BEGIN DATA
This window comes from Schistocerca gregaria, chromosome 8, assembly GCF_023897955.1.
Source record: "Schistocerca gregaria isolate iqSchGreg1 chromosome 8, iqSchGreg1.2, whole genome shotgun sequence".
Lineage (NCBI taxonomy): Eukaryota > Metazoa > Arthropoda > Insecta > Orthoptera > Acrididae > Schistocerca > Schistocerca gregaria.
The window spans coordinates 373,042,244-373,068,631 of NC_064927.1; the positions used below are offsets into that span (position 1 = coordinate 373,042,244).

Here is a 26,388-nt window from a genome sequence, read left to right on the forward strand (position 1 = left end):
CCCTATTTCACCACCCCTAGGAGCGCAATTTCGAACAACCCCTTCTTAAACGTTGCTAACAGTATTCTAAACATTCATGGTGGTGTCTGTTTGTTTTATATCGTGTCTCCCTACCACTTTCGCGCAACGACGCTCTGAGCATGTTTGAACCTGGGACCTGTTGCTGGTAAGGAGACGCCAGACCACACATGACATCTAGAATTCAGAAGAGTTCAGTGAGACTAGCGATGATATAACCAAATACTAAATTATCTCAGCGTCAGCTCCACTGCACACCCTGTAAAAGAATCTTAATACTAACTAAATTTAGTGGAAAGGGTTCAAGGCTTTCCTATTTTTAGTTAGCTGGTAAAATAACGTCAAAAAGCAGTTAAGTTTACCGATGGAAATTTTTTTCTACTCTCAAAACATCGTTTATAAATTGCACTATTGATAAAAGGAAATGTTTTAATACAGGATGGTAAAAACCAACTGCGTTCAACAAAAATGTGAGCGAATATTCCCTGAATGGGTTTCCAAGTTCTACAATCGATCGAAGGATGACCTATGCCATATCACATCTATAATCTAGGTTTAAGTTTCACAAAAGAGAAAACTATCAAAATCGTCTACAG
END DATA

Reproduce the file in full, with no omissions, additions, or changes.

This window comes from Schistocerca gregaria, chromosome 8, assembly GCF_023897955.1.
Source record: "Schistocerca gregaria isolate iqSchGreg1 chromosome 8, iqSchGreg1.2, whole genome shotgun sequence".
Lineage (NCBI taxonomy): Eukaryota > Metazoa > Arthropoda > Insecta > Orthoptera > Acrididae > Schistocerca > Schistocerca gregaria.
The window spans coordinates 373,042,244-373,068,631 of NC_064927.1; the positions used below are offsets into that span (position 1 = coordinate 373,042,244).

Here is a 26,388-nt window from a genome sequence, read left to right on the forward strand (position 1 = left end):
CCCTATTTCACCACCCCTAGGAGCGCAATTTCGAACAACCCCTTCTTAAACGTTGCTAACAGTATTCTAAACATTCATGGTGGTGTCTGTTTGTTTTATATCGTGTCTCCCTACCACTTTCGCGCAACGACGCTCTGAGCATGTTTGAACCTGGGACCTGTTGCTGGTAAGGAGACGCCAGACCACACATGACATCTAGAATTCAGAAGAGTTCAGTGAGACTAGCGATGATATAACCAAATACTAAATTATCTCAGCGTCAGCTCCACTGCACACCCTGTAAAAGAATCTTAATACTAACTAAATTTAGTGGAAAGGGTTCAAGGCTTTCCTATTTTTAGTTAGCTGGTAAAATAACGTCAAAAAGCAGTTAAGTTTACCGATGGAAATTTTTTTCTACTCTCAAAACATCGTTTATAAATTGCACTATTGATAAAAGGAAATGTTTTAATACAGGATGGTAAAAACCAACTGCGTTCAACAAAAATGTGAGCGAATATTCCCTGAATGGGTTTCCAAGTTCTACAATCGATCGAAGGATGACCTATGCCATATCACATCTATAATCTAGGTTTAAGTTTCACAAAAGAGAAAACTATCAAAATCGTCTACAG